Leave your 💩 job behind
Maybe your job sucks like mine did. Maybe you wake up every morning looking for an excuse to stay home like I did. Maybe you're learning to write code to escape like I did. Maybe you can't get anyone to hire you like I couldn't.
If that sounds like you, I created this web site so you can break into a tough industry… like I did! When you started learning, you probably heard how many job openings there are for web developers. It's so true! What they don't tell you though is that those openings are for senior-level developers, not fresh-outta-bootcamp newbies like us.
I've been there, and I stumbled into a way to make it work.
When you find yourself hitting that wall, check out some of the articles and resources here. Everyone is different, and my method won't work for everyone, but, you know what else isn't working? Shotgunning applications to every opening under the sun and hoping for the best.
Why Web Development?
Learning web development is a great way to get out of your 💩 job and start building a better life for yourself. Here’s why:
- 63% of developers reported they were satisfied with their careers
- Web developer salaries are 70% more than the overall average
- The field already has tons of positions waiting to be filled and that number is set to grow 30% by 2031 — six times the growth of the average
8 Things I Learned to Get From Walmart Cashier to 6-Figure Web Developer
One of my middle school teachers had a poster in her classroom. It was a multi-car garage, doors open showing several exotic cars. The text on the poster: “Justification for higher education.”
I doubt there was ever a time when most college graduates were going on to own Ferraris and Lamborghinis, but I do believe there was a time when a college degree guaranteed a comfortable standard of living. Those days have long since passed.
Now, we need another kind of education. A school of hard knocks cobbled together from the disappointments and failures of the traditional career path. We were lead to believe that, if we followed that path, the rest would take care of itself… but what happens when it doesn’t?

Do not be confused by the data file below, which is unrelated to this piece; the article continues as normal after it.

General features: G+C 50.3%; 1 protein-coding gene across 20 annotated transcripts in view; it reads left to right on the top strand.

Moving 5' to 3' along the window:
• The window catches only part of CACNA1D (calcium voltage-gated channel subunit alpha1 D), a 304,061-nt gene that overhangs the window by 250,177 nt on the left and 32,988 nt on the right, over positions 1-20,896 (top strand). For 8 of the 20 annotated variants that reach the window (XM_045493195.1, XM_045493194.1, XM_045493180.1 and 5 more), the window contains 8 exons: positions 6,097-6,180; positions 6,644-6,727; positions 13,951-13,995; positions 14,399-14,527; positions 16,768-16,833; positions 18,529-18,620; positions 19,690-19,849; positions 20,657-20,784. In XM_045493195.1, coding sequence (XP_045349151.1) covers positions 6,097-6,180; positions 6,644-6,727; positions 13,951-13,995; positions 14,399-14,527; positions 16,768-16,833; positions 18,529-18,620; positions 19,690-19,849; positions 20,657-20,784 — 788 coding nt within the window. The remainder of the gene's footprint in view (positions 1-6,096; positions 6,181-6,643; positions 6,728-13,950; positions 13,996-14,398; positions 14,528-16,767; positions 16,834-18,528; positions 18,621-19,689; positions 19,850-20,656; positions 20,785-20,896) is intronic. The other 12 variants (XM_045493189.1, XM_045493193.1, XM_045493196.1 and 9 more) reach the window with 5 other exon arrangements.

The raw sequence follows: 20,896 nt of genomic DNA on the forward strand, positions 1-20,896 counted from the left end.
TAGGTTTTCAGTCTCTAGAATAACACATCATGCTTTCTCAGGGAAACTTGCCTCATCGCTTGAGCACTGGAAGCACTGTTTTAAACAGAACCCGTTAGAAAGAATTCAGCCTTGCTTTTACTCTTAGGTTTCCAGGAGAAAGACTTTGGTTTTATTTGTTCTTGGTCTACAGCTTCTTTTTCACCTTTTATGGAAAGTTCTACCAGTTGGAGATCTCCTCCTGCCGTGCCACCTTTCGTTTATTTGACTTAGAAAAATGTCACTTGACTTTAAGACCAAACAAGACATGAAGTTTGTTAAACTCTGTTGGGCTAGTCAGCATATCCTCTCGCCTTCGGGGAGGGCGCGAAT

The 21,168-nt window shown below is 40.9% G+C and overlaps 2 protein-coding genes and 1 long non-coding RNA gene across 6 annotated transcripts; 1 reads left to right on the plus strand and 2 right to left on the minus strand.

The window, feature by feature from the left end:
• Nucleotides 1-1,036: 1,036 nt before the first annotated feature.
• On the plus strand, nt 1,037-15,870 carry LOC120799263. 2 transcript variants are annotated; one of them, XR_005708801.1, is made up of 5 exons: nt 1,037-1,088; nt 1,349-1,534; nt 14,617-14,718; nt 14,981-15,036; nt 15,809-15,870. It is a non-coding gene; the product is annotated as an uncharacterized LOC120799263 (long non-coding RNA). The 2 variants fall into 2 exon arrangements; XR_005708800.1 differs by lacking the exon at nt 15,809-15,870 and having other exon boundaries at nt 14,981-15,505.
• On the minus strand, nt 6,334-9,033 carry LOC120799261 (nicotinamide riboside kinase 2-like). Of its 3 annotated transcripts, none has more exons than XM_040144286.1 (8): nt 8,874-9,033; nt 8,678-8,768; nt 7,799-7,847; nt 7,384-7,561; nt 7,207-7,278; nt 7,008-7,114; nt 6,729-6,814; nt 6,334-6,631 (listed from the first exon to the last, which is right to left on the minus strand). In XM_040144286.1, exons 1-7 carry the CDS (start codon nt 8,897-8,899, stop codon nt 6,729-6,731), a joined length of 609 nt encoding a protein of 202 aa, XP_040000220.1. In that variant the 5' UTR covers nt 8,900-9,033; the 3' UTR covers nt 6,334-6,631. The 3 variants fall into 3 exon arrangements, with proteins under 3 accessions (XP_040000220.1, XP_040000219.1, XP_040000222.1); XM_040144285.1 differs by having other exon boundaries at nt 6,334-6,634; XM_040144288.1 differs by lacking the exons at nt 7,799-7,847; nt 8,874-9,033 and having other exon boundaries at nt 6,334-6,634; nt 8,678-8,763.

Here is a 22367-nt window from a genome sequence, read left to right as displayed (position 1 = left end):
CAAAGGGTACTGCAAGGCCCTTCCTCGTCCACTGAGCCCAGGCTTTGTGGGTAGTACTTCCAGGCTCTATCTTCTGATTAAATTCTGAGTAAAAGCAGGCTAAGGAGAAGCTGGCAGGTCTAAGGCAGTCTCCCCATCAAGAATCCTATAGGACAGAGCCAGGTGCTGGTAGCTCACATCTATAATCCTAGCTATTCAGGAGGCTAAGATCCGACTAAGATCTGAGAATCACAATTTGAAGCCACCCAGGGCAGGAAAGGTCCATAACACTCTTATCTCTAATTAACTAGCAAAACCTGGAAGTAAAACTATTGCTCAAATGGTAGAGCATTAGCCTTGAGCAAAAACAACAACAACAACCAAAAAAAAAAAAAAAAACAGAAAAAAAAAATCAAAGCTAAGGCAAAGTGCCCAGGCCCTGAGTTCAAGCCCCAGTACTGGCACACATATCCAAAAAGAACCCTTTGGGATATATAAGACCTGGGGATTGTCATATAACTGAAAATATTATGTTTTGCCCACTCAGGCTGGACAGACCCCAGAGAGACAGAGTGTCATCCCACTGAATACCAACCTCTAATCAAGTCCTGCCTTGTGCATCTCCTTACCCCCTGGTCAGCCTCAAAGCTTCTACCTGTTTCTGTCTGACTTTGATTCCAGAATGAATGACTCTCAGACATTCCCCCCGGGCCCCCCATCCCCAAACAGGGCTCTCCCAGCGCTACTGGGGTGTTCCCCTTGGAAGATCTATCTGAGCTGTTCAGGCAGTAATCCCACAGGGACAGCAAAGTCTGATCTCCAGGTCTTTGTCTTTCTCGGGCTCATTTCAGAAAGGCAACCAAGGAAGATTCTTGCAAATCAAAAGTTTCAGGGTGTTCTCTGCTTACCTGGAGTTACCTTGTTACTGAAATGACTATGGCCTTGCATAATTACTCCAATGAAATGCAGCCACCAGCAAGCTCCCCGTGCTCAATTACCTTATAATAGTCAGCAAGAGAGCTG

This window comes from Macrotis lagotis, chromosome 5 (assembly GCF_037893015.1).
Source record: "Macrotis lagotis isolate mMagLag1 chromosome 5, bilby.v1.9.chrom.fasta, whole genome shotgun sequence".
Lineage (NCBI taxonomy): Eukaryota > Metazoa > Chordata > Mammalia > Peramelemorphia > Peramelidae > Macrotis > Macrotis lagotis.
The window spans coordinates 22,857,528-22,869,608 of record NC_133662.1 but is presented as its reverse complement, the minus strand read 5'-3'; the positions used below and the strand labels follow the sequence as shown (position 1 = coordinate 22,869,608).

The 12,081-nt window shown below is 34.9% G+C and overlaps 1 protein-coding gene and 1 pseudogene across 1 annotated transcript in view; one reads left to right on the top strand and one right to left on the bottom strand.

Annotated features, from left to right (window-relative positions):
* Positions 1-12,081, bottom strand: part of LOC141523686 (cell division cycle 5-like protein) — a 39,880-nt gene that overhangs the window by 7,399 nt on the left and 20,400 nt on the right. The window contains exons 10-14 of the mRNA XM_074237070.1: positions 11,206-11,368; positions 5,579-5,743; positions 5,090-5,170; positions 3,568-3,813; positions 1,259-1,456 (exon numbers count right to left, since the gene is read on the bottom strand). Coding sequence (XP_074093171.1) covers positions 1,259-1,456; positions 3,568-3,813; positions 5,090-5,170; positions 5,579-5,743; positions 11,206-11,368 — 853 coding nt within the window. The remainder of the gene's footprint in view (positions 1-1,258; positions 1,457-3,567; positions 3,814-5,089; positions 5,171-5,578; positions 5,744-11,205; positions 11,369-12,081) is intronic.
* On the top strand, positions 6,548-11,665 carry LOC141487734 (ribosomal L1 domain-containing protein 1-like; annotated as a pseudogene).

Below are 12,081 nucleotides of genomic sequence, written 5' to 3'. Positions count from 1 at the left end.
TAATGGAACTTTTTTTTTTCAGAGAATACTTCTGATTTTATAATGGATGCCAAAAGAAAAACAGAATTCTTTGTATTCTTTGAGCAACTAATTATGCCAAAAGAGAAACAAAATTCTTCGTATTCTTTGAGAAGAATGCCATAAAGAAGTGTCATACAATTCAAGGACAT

I followed that track until I was 30. It took me from cashier jobs at a grocery store and at Walmart to working in a call center for Comcast to a job in IT paying about $36k a year.
The nice thing about low-paying jobs is that they are easier to leave. I spent the next six years figuring out how to make things work on my own. These are the 8 lessons I feel were most critical to get me where I am now.
- Find a Big Goal that drives you forward, stops you from quitting, and can refill your willpower reserves.
- Do tutorials and read books as-needed to get up-to-speed, but use personal projects to drive your learning. (I shared some ideas if you’re short on inspiration.)
- Don’t stress over the tech and software you use to get started. (That’s why this site has a single recommendation each for the best laptop and IDE you should be using.)
- Waiting to be hired costs time and money: time because you need to find a junior position which is harder to come by and money because you’re unproven and are asking your employer to take on that risk. This means you’ll probably get paid less than what you’re worth.
- Start your career with freelancing. This will force you to learn about business which will make you a better web developer. Every web project starts with a business goal. If you can focus on solving that instead of just building a web site, you’ll be much more valuable as a web developer. Besides that, it’s a much easier on-ramp, and you get experience which will help you be paid what you’re worth if you seek a permanent position later. (I can help you get your first freelance gig and learn how to send invoices.)
- Disqualify clients early and often. Each client you take on represents an opportunity cost: it’s another, perhaps better client you can’t take on. It’s better for the prospective client too. If you’re not the best fit for their job, they’ll have less success and be less satisfied. You want your freelance jobs to be a home run for everyone involved.
- Build relationships with people, even if you’re an introvert. Friendships and great work opportunities will follow. Go to meet-ups and conferences. Talk to people about what you do, and, more importantly, about what they do.
- Invest in yourself. Buy the right tools you need to do a good job. Spend money on learning new things if that leads to a better/quicker outcome than doing it for free. Hire people to do things you’re bad at or don’t want to do, both in your business and your personal life.
Knowing these principles alone won’t make you successful. Heck, I wrote them, and I can barely force myself to follow them a lot of the time. For now, just read them, try to understand them, and keep them in your back pocket. If you’re like me, it will take a few false starts to muster the discipline to try them.
Once you have that discipline and start living by these rules, you’ll see your web development career start to take off. 📈
That's a little about what I learned that got me started in my new career. If you're looking for a new approach, here are some resources to get you started.